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BBC increases commitment to tackling ‘fake news’ by making Reality Check a permanent fixture

By James Beeson

The BBC is set to increase its commitment to tackling the problem of fake news, according to its director of news and current affairs James Harding.

The corporation has made Reality Check, a fact-checking service set up during the EU referendum campaign, a permanent feature of its news coverage.

The service will be working with social media sites such as Facebook to combat “deliberately misleading stories masquerading as news”, according to Harding.

Speaking to staff at the BBC on Thursday, he added: “The BBC can’t edit the internet, but we won’t stand aside either.”

“We will fact check the most popular outliers on Facebook, Instagram and other social media… where we see deliberately misleading stories masquerading as news, we’ll publish a Reality Check that says so.”

“We want Reality Check to be more than a public service, we want it to be hugely popular. We will aim to use styles and formats – online, on TV and on radio – that ensure the facts are more fascinating and grabby than the falsehoods. ”

The news comes amid growing fears about the proliferation of false information online.

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Facebook has come under fire in recent months for not doing enough to tackle the problem of false news reports.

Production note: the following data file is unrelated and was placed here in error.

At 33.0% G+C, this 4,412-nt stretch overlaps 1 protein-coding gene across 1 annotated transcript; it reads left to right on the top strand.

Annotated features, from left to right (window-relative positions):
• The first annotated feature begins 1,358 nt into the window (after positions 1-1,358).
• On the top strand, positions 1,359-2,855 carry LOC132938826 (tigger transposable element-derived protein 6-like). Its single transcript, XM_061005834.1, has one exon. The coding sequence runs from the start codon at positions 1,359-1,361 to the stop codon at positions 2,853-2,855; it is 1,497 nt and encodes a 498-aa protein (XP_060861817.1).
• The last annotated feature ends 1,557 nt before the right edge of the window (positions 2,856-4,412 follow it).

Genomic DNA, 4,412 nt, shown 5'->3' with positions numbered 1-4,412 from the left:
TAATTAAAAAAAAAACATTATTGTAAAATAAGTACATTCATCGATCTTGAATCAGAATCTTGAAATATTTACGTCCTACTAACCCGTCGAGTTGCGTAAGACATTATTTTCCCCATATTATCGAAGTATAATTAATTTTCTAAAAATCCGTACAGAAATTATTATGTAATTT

In December, the social media network unveiled new measures that would allow users to ‘flag’ stories they believed to be take.

Earlier this week, it also announced details of its new Journalism Project as it seeks to “establish stronger ties between Facebook and the news industry”.

Both Facebook and the BBC are signed up to the First Draft Partner Network, a coalition of platforms and publishers that work together to provide guidance in how to verify content sourced from social media.

The BBC’s Reality Check team scrutinise stories that are heavily shared on Facebook, but are not true and not from authentic news sites. When they spot a story, the team will attempt to verify or fact check the claims it makes and then then publish an explainer or a corrective piece that can be read and shared.

This week, President-Elect Donald Trump held a press conference in which he told US broadcasting network CNN “you are fake news” after a number of salacious rumours were published about him from a dossier said to have been composed by a former British intelligence agent.

The full dossier was then published online by Buzzfeed in the US and picked up by a number of other media outlets.

The BBC comes has also said it is attempting to focus on “slow news” and greater “in-depth analysis” of the issues impacting people in the UK.

As part of this it will be creating an “intelligence unit” within its World Service, investing £290 million in the launch of 11 new language services, and focusing increasingly on the use of data in its journalism.

“Slow news means weighing in on the battle over lies, distortions and exaggerations in the news, “said Harding.

“We also need to explain what’s driving the news,” he continued. “We need slow news, news with more depth – data, investigations, analysis, expertise – to help us explain the world we’re living in.”

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